The Story of Casale and the development of Synthetic Ammonia
The internationally-respected company that is Casale SA today has grown out of almost a century of groundbreaking technological innovation, careful expansion and development, and an intimate knowledge of its industry.
When Luigi Casale created the company in the early part of the 1900s synthetic ammonia was only being produced in Germany by Badische Anilin und Soda Fabrik (BASF), the first company to produce ammonia industrially using the Haber-Bosch process.
The pioneering research which led to the ability to produce synthetic chemicals on an industrial scale meant unlimited access to fertilizers, changing the landscape for food production worldwide. Synthetic ammonia offered a major opportunity to improve the quality of life for populations globally.
This focus on research into ammonia synthesis paved the way for the production of many of the industrial chemicals we have today. The synthesis of ammonia from elements solved a fundamental problem in sustaining food supply at the same time as opening up a new era for technical chemistry by providing the basis for the development of high-pressure technology.
By harnessing this high-pressure process development, operating at pressures higher than its German competitor, it became commercially possible for Ammonia Casale to obtain pure ammonia by direct condensation, as still happens today. This was a world away from the relatively low synthesis pressure where water scrubbing had been used to capture ammonia as an aqueous solution.
Ammonia Casale also greatly simplified the reactor design, both prolonging catalyst life and making catalyst replacement easier.
By 1923 Ammonia Casale technology had been adopted in Italy, France, Japan, Switzerland, Spain and the USA, with more than 15 plants together producing around 80,000 tons of ammonia annually. Its only competitor then was BASF. Ammonia Casale had also introduced a successful methanol synthesis process, while facilities to produce both catalysts for ammonia and methanol production, as well as high-pressure equipment, were set up to satisfy the needs of these rapidly growing industries.
Expansion continued at a rapid pace. By 1927, the year of Luigi Casale's sudden death, the process had also been adopted in Belgium, England, Russia, and even in Germany, with an overall ammonia production of more than 320,000 tons per year. More than 200 ammonia plants based on Casale's first generation technology were built worldwide, and the methanol process developed by Ammonia Casale remained the dominant technology for over 45 years.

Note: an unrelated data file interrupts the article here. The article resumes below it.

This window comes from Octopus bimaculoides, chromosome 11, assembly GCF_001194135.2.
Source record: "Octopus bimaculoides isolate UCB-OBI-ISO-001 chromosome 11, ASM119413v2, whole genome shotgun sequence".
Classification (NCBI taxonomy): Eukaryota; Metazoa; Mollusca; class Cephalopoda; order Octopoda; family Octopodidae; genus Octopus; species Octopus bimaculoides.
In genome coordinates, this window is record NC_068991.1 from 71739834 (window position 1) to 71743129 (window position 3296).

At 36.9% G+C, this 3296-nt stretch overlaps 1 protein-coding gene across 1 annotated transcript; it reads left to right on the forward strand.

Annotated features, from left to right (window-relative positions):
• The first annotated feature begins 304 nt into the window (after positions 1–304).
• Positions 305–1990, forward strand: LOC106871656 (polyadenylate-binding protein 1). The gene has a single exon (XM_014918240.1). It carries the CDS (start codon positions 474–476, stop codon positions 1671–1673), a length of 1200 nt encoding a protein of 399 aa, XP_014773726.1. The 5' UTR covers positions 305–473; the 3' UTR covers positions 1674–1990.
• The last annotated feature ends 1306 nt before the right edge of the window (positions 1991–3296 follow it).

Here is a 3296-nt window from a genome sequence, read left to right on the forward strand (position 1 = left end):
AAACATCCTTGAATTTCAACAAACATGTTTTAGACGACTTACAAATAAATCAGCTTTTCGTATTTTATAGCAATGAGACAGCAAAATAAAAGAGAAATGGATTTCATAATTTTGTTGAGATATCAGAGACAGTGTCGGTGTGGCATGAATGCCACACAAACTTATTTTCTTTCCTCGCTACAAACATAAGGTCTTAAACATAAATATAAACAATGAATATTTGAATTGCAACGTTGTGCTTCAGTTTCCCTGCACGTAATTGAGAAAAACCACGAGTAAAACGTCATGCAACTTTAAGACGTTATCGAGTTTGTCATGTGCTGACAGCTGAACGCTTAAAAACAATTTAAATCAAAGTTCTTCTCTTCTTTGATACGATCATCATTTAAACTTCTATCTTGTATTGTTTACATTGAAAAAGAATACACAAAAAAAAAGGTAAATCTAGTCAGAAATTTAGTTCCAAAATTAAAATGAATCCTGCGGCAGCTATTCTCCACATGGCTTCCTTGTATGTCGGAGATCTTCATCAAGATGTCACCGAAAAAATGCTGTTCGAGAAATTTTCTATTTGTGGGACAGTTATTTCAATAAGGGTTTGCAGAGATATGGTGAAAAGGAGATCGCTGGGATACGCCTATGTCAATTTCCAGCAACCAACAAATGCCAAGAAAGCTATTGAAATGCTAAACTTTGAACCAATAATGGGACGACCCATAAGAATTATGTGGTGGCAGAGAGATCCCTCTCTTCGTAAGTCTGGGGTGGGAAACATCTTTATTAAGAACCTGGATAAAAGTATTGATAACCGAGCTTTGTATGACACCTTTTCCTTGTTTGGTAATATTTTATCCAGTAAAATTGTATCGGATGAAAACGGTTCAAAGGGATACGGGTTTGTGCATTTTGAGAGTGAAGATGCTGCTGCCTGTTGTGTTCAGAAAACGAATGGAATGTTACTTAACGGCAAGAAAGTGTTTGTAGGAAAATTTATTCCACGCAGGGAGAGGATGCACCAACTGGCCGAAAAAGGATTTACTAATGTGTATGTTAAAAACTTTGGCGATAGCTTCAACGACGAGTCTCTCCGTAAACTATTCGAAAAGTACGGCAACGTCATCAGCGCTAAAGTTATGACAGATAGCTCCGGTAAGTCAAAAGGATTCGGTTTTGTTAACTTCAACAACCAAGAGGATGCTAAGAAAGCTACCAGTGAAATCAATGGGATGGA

Swinging ‘60s, technical revolutions and challenging ‘80s
The mid 1960s brought a real technical revolution with the launch by Casale’s competitors of the concept of single-train, energy-integrated ammonia and methanol plants, sustaining the continuously increasing demand and leading to a new generation of advanced processes.
The early 1980s brought the twin challenges for the industry of continuing fast-growing product demand and increases in energy prices: existing ammonia plants, many with downstream urea plants (another fertilizer that became more and more important), and methanol plants struggled in terms of energy consumption and the ratio of capital to capacity.
As building new plants was too expensive in many cases, modernizing old plants to reduce energy consumption and increasing capacity levels became a priority for engineers.
Casale led the way setting new benchmarks by developing innovative technologies and concepts that could increase the efficiency and capacity of existing plants for very low investment.
Up to the 1980s, Casale had concentrated mainly on ammonia production technology, with some work also done early on in the field of methanol production technology. From the 1980s onwards Casale invested significantly in technology development. Its team of highly skilled specialists applied their extensive experience of the four key fields of ammonia, urea, methanol and derivatives to develop new processes. This enabled Casale to resume work on methanol production technology and to start working on technologies to produce urea as well as hydrogen by electrolysis.
New look in the ‘90s
The growth of the ammonia business alongside the restarting of activity in the methanol field, and the diversification into urea, led to Casale being reorganized in the 1990s into a group of four companies, each dedicated to its own particular area of activity. Since then Casale has upgraded key equipment, such as synthesis reactors, in many plants. Synthesis gas production units, the front-end of ammonia and methanol synthesis plants, and entire urea plants have also been greatly improved as part of the same drive for "plant modernization". Casale also restarted designing grass-roots plants and has built, and is currently building, methanol, ammonia and urea plants.
In 2014, to achieve better co-ordination and integration of the Group’s services, talents and creativity, strengthen its market position and improve competitiveness, Casale decided to simplify its structure merging the four companies originally forming the Casale Group (namely Ammonia Casale, Urea Casale, Methanol Casale and Casale Chemicals) into a new single entity, Casale SA.
Between 2013 and 2014, Casale SA took a further significant step in pursuit of its strategy to expand its design capabilities and know-how downstream in its traditional sectors of ammonia and urea, by acquiring two businesses from Borealis. These focussed on the technology for producing melamine and, subsequently, technologies for the production of nitric acid, ammonium nitrate, urea ammonium nitrate and other key fertilizers. This means Casale SA can now serve the needs of operators in the entire nitrogen value chain and other fertilizers as well.